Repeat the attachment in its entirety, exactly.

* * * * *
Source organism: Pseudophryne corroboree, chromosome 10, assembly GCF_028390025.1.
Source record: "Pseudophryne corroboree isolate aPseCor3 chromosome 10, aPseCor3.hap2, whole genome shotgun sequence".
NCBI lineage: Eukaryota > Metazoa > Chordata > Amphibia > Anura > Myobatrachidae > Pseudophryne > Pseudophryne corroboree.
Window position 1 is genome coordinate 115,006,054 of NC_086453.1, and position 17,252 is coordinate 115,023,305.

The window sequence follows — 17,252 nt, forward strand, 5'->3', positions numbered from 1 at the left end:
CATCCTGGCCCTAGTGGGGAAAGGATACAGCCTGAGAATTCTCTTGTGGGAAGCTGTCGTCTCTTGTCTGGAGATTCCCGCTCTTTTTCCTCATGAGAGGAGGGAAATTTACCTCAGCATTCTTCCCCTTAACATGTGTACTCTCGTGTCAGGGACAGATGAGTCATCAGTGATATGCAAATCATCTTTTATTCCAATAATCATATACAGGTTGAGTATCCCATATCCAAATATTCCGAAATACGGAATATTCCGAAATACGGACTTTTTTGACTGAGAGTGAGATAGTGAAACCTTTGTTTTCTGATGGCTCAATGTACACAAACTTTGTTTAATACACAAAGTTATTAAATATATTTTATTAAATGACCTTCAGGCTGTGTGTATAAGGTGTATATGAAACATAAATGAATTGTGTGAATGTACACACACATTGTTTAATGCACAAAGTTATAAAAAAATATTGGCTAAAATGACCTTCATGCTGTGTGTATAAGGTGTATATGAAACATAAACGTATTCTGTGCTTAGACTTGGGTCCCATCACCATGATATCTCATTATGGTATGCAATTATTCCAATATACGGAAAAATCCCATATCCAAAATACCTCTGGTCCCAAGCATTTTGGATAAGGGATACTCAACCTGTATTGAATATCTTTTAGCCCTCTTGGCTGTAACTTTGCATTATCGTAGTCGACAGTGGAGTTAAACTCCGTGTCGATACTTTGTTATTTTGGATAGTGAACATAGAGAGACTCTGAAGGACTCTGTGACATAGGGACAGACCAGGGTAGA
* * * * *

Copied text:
Source organism: Pseudophryne corroboree, chromosome 10, assembly GCF_028390025.1.
Source record: "Pseudophryne corroboree isolate aPseCor3 chromosome 10, aPseCor3.hap2, whole genome shotgun sequence".
NCBI lineage: Eukaryota > Metazoa > Chordata > Amphibia > Anura > Myobatrachidae > Pseudophryne > Pseudophryne corroboree.
Window position 1 is genome coordinate 115,006,054 of NC_086453.1, and position 17,252 is coordinate 115,023,305.

The window sequence follows — 17,252 nt, forward strand, 5'->3', positions numbered from 1 at the left end:
CATCCTGGCCCTAGTGGGGAAAGGATACAGCCTGAGAATTCTCTTGTGGGAAGCTGTCGTCTCTTGTCTGGAGATTCCCGCTCTTTTTCCTCATGAGAGGAGGGAAATTTACCTCAGCATTCTTCCCCTTAACATGTGTACTCTCGTGTCAGGGACAGATGAGTCATCAGTGATATGCAAATCATCTTTTATTCCAATAATCATATACAGGTTGAGTATCCCATATCCAAATATTCCGAAATACGGAATATTCCGAAATACGGACTTTTTTGACTGAGAGTGAGATAGTGAAACCTTTGTTTTCTGATGGCTCAATGTACACAAACTTTGTTTAATACACAAAGTTATTAAATATATTTTATTAAATGACCTTCAGGCTGTGTGTATAAGGTGTATATGAAACATAAATGAATTGTGTGAATGTACACACACATTGTTTAATGCACAAAGTTATAAAAAAATATTGGCTAAAATGACCTTCATGCTGTGTGTATAAGGTGTATATGAAACATAAACGTATTCTGTGCTTAGACTTGGGTCCCATCACCATGATATCTCATTATGGTATGCAATTATTCCAATATACGGAAAAATCCCATATCCAAAATACCTCTGGTCCCAAGCATTTTGGATAAGGGATACTCAACCTGTATTGAATATCTTTTAGCCCTCTTGGCTGTAACTTTGCATTATCGTAGTCGACAGTGGAGTTAAACTCCGTGTCGATACTTTGTTATTTTGGATAGTGAACATAGAGAGACTCTGAAGGACTCTGTGACATAGGGACAGACCAGGGTAGA